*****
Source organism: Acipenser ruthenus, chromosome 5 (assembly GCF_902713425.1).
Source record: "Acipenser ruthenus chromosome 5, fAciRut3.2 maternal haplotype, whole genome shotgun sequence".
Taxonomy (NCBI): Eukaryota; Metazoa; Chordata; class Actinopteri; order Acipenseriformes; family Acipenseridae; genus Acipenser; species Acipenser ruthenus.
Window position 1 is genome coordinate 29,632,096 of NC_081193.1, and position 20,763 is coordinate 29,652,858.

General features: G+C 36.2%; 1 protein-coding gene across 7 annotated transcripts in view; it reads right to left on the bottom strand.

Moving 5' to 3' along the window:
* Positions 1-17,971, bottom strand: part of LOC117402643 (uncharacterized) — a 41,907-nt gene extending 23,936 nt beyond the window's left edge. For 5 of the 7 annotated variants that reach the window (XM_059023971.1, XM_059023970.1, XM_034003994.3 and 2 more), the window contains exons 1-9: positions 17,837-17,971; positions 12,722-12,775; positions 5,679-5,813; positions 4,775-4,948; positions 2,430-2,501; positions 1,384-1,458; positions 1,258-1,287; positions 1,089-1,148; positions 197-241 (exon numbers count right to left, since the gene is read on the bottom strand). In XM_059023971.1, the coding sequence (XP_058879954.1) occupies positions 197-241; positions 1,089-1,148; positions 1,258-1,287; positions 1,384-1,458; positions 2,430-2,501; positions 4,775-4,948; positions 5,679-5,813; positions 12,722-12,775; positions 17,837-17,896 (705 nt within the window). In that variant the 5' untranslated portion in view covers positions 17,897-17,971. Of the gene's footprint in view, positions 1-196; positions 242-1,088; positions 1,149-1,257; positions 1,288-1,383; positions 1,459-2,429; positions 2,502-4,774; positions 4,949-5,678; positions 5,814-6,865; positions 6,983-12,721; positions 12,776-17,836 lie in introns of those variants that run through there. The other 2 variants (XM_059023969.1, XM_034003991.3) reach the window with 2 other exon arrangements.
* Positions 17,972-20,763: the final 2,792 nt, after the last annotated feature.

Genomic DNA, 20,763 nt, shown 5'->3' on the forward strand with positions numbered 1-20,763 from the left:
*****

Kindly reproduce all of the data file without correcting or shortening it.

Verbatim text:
Source organism: Acipenser ruthenus, chromosome 5 (assembly GCF_902713425.1).
Source record: "Acipenser ruthenus chromosome 5, fAciRut3.2 maternal haplotype, whole genome shotgun sequence".
Taxonomy (NCBI): Eukaryota; Metazoa; Chordata; class Actinopteri; order Acipenseriformes; family Acipenseridae; genus Acipenser; species Acipenser ruthenus.
Window position 1 is genome coordinate 29,632,096 of NC_081193.1, and position 20,763 is coordinate 29,652,858.

General features: G+C 36.2%; 1 protein-coding gene across 7 annotated transcripts in view; it reads right to left on the bottom strand.

Moving 5' to 3' along the window:
* Positions 1-17,971, bottom strand: part of LOC117402643 (uncharacterized) — a 41,907-nt gene extending 23,936 nt beyond the window's left edge. For 5 of the 7 annotated variants that reach the window (XM_059023971.1, XM_059023970.1, XM_034003994.3 and 2 more), the window contains exons 1-9: positions 17,837-17,971; positions 12,722-12,775; positions 5,679-5,813; positions 4,775-4,948; positions 2,430-2,501; positions 1,384-1,458; positions 1,258-1,287; positions 1,089-1,148; positions 197-241 (exon numbers count right to left, since the gene is read on the bottom strand). In XM_059023971.1, the coding sequence (XP_058879954.1) occupies positions 197-241; positions 1,089-1,148; positions 1,258-1,287; positions 1,384-1,458; positions 2,430-2,501; positions 4,775-4,948; positions 5,679-5,813; positions 12,722-12,775; positions 17,837-17,896 (705 nt within the window). In that variant the 5' untranslated portion in view covers positions 17,897-17,971. Of the gene's footprint in view, positions 1-196; positions 242-1,088; positions 1,149-1,257; positions 1,288-1,383; positions 1,459-2,429; positions 2,502-4,774; positions 4,949-5,678; positions 5,814-6,865; positions 6,983-12,721; positions 12,776-17,836 lie in introns of those variants that run through there. The other 2 variants (XM_059023969.1, XM_034003991.3) reach the window with 2 other exon arrangements.
* Positions 17,972-20,763: the final 2,792 nt, after the last annotated feature.

Genomic DNA, 20,763 nt, shown 5'->3' on the forward strand with positions numbered 1-20,763 from the left: